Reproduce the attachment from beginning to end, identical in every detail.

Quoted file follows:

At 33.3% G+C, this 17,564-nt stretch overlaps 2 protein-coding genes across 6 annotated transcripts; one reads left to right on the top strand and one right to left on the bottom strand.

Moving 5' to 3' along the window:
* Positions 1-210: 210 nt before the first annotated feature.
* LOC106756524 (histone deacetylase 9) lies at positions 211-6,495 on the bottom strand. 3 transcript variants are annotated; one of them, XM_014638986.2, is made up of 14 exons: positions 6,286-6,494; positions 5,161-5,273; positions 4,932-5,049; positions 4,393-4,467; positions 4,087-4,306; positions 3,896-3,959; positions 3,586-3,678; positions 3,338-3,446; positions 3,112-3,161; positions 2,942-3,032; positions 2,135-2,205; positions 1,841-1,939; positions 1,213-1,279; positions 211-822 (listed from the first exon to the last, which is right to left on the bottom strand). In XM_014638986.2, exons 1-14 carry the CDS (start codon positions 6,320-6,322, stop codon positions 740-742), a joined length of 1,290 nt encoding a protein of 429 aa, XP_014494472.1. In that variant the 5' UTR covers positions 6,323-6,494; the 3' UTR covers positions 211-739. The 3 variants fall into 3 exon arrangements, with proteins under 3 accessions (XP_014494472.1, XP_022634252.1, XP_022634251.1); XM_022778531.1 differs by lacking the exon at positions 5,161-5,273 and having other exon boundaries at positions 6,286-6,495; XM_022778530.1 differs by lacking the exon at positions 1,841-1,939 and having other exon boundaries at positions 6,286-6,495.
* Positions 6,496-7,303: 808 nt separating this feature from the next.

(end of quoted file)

At 33.3% G+C, this 17,564-nt stretch overlaps 2 protein-coding genes across 6 annotated transcripts; one reads left to right on the top strand and one right to left on the bottom strand.

Moving 5' to 3' along the window:
* Positions 1-210: 210 nt before the first annotated feature.
* LOC106756524 (histone deacetylase 9) lies at positions 211-6,495 on the bottom strand. 3 transcript variants are annotated; one of them, XM_014638986.2, is made up of 14 exons: positions 6,286-6,494; positions 5,161-5,273; positions 4,932-5,049; positions 4,393-4,467; positions 4,087-4,306; positions 3,896-3,959; positions 3,586-3,678; positions 3,338-3,446; positions 3,112-3,161; positions 2,942-3,032; positions 2,135-2,205; positions 1,841-1,939; positions 1,213-1,279; positions 211-822 (listed from the first exon to the last, which is right to left on the bottom strand). In XM_014638986.2, exons 1-14 carry the CDS (start codon positions 6,320-6,322, stop codon positions 740-742), a joined length of 1,290 nt encoding a protein of 429 aa, XP_014494472.1. In that variant the 5' UTR covers positions 6,323-6,494; the 3' UTR covers positions 211-739. The 3 variants fall into 3 exon arrangements, with proteins under 3 accessions (XP_014494472.1, XP_022634252.1, XP_022634251.1); XM_022778531.1 differs by lacking the exon at positions 5,161-5,273 and having other exon boundaries at positions 6,286-6,495; XM_022778530.1 differs by lacking the exon at positions 1,841-1,939 and having other exon boundaries at positions 6,286-6,495.
* Positions 6,496-7,303: 808 nt separating this feature from the next.